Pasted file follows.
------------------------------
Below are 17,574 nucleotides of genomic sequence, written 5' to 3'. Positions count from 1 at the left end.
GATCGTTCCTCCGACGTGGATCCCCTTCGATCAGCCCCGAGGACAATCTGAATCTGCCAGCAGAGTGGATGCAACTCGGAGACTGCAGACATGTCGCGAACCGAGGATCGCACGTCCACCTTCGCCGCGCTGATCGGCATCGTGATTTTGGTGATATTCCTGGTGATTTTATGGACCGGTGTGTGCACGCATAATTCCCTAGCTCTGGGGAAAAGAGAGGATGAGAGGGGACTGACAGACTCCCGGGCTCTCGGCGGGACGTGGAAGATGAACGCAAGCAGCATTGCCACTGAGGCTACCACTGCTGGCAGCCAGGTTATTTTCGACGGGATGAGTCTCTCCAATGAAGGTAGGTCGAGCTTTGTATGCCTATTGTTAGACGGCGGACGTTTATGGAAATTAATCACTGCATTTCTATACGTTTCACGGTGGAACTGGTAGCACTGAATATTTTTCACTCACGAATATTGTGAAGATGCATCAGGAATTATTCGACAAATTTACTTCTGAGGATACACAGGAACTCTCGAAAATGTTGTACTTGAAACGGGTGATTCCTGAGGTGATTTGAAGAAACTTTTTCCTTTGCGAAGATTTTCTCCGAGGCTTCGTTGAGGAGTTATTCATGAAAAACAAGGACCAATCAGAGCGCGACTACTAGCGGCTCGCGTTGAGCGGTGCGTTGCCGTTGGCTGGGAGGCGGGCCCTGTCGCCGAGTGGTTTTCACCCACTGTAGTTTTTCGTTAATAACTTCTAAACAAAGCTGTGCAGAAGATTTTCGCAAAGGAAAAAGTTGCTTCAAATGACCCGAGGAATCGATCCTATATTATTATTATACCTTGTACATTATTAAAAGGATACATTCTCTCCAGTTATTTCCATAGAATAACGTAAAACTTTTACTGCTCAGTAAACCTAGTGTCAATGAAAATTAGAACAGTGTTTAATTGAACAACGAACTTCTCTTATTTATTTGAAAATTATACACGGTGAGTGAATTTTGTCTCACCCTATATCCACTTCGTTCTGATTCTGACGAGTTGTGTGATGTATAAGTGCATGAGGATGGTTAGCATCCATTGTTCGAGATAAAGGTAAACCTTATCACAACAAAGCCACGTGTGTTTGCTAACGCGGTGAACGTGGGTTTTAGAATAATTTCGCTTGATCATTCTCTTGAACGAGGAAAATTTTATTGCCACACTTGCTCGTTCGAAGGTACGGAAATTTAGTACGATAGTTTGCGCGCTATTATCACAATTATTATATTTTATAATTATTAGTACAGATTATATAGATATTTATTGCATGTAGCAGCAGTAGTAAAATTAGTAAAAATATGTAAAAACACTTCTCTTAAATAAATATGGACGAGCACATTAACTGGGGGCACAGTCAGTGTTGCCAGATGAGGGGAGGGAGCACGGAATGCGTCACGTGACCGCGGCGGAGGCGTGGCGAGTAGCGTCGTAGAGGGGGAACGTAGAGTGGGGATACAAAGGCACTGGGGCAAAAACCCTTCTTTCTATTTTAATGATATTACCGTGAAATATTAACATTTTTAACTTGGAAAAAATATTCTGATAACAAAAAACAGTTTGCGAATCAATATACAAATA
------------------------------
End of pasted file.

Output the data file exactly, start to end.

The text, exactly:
Below are 17,574 nucleotides of genomic sequence, written 5' to 3'. Positions count from 1 at the left end.
GATCGTTCCTCCGACGTGGATCCCCTTCGATCAGCCCCGAGGACAATCTGAATCTGCCAGCAGAGTGGATGCAACTCGGAGACTGCAGACATGTCGCGAACCGAGGATCGCACGTCCACCTTCGCCGCGCTGATCGGCATCGTGATTTTGGTGATATTCCTGGTGATTTTATGGACCGGTGTGTGCACGCATAATTCCCTAGCTCTGGGGAAAAGAGAGGATGAGAGGGGACTGACAGACTCCCGGGCTCTCGGCGGGACGTGGAAGATGAACGCAAGCAGCATTGCCACTGAGGCTACCACTGCTGGCAGCCAGGTTATTTTCGACGGGATGAGTCTCTCCAATGAAGGTAGGTCGAGCTTTGTATGCCTATTGTTAGACGGCGGACGTTTATGGAAATTAATCACTGCATTTCTATACGTTTCACGGTGGAACTGGTAGCACTGAATATTTTTCACTCACGAATATTGTGAAGATGCATCAGGAATTATTCGACAAATTTACTTCTGAGGATACACAGGAACTCTCGAAAATGTTGTACTTGAAACGGGTGATTCCTGAGGTGATTTGAAGAAACTTTTTCCTTTGCGAAGATTTTCTCCGAGGCTTCGTTGAGGAGTTATTCATGAAAAACAAGGACCAATCAGAGCGCGACTACTAGCGGCTCGCGTTGAGCGGTGCGTTGCCGTTGGCTGGGAGGCGGGCCCTGTCGCCGAGTGGTTTTCACCCACTGTAGTTTTTCGTTAATAACTTCTAAACAAAGCTGTGCAGAAGATTTTCGCAAAGGAAAAAGTTGCTTCAAATGACCCGAGGAATCGATCCTATATTATTATTATACCTTGTACATTATTAAAAGGATACATTCTCTCCAGTTATTTCCATAGAATAACGTAAAACTTTTACTGCTCAGTAAACCTAGTGTCAATGAAAATTAGAACAGTGTTTAATTGAACAACGAACTTCTCTTATTTATTTGAAAATTATACACGGTGAGTGAATTTTGTCTCACCCTATATCCACTTCGTTCTGATTCTGACGAGTTGTGTGATGTATAAGTGCATGAGGATGGTTAGCATCCATTGTTCGAGATAAAGGTAAACCTTATCACAACAAAGCCACGTGTGTTTGCTAACGCGGTGAACGTGGGTTTTAGAATAATTTCGCTTGATCATTCTCTTGAACGAGGAAAATTTTATTGCCACACTTGCTCGTTCGAAGGTACGGAAATTTAGTACGATAGTTTGCGCGCTATTATCACAATTATTATATTTTATAATTATTAGTACAGATTATATAGATATTTATTGCATGTAGCAGCAGTAGTAAAATTAGTAAAAATATGTAAAAACACTTCTCTTAAATAAATATGGACGAGCACATTAACTGGGGGCACAGTCAGTGTTGCCAGATGAGGGGAGGGAGCACGGAATGCGTCACGTGACCGCGGCGGAGGCGTGGCGAGTAGCGTCGTAGAGGGGGAACGTAGAGTGGGGATACAAAGGCACTGGGGCAAAAACCCTTCTTTCTATTTTAATGATATTACCGTGAAATATTAACATTTTTAACTTGGAAAAAATATTCTGATAACAAAAAACAGTTTGCGAATCAATATACAAATA